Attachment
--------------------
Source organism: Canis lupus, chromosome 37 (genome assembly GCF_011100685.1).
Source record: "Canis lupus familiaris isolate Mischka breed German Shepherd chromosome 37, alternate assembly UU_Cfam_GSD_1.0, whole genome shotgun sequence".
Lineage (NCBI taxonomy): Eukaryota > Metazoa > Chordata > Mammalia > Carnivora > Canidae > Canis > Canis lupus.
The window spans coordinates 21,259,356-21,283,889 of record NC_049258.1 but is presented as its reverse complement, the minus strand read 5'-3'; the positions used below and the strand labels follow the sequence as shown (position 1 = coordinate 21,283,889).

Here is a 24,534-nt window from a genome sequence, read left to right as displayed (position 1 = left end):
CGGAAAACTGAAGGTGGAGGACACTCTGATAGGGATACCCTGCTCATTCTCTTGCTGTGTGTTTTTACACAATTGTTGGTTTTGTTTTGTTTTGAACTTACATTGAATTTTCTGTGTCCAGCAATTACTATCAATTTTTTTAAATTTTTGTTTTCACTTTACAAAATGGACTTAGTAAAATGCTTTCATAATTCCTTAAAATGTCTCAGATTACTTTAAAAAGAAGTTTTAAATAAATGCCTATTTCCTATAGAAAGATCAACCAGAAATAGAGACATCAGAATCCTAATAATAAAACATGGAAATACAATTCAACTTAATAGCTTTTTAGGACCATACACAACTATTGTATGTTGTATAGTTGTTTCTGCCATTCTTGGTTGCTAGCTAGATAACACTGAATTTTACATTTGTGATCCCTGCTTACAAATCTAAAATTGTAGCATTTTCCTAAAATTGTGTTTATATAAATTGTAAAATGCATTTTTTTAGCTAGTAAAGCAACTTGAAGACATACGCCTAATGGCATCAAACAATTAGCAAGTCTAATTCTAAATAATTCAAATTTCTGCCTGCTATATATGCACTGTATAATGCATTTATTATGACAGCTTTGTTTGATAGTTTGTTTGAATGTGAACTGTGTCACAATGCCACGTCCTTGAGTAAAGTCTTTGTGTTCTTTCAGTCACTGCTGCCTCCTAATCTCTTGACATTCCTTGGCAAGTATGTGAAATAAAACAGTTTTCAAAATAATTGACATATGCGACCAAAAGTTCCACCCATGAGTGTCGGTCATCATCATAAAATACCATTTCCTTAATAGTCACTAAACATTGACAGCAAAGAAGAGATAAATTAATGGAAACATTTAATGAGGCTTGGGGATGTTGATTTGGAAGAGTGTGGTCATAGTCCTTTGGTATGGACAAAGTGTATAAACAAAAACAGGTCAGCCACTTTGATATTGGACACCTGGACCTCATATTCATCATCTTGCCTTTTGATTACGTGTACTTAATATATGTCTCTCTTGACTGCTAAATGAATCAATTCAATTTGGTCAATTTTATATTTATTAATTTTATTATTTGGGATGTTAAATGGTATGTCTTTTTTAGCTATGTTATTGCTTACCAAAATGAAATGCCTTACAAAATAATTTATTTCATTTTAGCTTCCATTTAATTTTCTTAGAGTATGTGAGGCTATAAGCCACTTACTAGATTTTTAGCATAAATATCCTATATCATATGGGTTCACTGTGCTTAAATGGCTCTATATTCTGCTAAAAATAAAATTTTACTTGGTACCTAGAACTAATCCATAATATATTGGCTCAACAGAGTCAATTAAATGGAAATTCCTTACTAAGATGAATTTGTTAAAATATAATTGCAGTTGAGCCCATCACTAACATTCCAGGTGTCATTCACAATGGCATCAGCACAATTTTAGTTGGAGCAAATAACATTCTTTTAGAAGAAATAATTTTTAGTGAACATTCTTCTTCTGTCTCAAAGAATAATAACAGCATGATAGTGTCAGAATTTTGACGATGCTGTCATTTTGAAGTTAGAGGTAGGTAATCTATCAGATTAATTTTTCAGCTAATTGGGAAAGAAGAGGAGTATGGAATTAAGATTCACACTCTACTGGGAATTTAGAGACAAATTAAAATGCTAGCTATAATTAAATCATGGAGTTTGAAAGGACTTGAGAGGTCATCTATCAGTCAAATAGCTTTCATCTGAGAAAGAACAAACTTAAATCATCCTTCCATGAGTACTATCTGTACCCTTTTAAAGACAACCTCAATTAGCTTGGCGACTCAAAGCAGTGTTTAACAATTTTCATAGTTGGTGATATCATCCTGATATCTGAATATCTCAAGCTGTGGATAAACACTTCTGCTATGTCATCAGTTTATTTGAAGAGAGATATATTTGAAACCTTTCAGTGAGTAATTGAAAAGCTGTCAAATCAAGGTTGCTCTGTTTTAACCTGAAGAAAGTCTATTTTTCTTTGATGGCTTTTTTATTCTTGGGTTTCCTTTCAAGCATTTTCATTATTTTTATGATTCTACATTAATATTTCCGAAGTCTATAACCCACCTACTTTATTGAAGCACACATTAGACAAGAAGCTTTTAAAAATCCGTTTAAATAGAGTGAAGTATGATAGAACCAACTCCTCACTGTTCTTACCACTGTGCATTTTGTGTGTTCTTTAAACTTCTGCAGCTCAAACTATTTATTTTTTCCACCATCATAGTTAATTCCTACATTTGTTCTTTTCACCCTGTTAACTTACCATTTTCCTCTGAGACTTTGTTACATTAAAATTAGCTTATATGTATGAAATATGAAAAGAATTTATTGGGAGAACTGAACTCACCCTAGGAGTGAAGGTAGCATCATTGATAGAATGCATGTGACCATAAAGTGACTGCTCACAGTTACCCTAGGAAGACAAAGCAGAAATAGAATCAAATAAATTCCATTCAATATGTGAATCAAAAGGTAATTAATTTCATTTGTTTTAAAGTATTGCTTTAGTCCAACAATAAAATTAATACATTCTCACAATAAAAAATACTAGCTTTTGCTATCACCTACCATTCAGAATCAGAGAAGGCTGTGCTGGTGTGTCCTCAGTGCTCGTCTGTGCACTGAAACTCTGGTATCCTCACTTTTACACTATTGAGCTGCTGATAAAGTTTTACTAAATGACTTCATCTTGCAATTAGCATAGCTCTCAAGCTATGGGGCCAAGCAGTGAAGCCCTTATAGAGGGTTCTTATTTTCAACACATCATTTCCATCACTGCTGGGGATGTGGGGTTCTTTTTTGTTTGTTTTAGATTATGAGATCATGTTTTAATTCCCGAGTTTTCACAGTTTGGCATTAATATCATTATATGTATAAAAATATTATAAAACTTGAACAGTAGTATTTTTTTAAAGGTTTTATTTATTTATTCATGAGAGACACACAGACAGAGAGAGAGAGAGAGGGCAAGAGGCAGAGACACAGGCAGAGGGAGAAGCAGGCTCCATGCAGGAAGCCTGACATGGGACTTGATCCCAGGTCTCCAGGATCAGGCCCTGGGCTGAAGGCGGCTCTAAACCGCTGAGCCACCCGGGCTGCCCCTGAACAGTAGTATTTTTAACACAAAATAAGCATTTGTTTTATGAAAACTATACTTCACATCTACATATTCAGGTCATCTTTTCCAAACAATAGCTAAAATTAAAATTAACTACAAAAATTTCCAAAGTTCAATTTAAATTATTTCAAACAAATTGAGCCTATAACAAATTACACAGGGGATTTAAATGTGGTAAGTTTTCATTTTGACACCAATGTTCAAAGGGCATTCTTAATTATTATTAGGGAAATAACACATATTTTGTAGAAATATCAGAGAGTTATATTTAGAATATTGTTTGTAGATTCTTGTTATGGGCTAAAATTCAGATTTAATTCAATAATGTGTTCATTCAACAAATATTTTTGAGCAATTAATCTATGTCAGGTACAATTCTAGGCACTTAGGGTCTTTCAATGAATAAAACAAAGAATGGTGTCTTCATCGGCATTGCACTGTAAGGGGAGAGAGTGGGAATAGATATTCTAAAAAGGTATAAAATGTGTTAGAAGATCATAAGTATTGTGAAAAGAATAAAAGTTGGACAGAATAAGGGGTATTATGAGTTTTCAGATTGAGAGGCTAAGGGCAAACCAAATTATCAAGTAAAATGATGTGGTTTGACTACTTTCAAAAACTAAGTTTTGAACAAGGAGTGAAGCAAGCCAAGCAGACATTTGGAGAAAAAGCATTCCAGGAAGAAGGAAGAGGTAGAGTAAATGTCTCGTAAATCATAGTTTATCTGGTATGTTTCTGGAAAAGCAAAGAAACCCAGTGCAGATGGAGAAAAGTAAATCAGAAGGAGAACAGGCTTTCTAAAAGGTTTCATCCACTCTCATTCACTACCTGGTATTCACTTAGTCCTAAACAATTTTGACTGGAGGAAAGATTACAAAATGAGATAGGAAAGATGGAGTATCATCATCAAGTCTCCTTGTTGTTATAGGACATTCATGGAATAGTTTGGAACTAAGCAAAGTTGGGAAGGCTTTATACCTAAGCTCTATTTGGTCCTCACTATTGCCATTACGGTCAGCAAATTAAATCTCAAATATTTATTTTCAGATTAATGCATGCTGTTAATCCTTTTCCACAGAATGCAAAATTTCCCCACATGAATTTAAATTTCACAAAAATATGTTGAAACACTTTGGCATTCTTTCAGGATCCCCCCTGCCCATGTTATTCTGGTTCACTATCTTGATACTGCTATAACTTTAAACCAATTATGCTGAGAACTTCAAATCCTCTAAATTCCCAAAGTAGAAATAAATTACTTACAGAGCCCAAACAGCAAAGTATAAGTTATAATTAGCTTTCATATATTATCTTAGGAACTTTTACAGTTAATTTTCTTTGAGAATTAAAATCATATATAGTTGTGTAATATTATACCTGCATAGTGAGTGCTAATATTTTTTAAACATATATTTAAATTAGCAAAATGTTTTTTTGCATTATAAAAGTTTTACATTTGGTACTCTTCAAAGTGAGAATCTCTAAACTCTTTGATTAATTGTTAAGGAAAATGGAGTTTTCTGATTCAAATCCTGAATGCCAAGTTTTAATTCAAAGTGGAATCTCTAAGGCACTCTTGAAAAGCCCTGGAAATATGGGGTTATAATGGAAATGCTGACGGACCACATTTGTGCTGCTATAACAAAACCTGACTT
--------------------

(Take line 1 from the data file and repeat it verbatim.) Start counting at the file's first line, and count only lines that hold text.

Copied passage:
Source organism: Canis lupus, chromosome 37 (genome assembly GCF_011100685.1).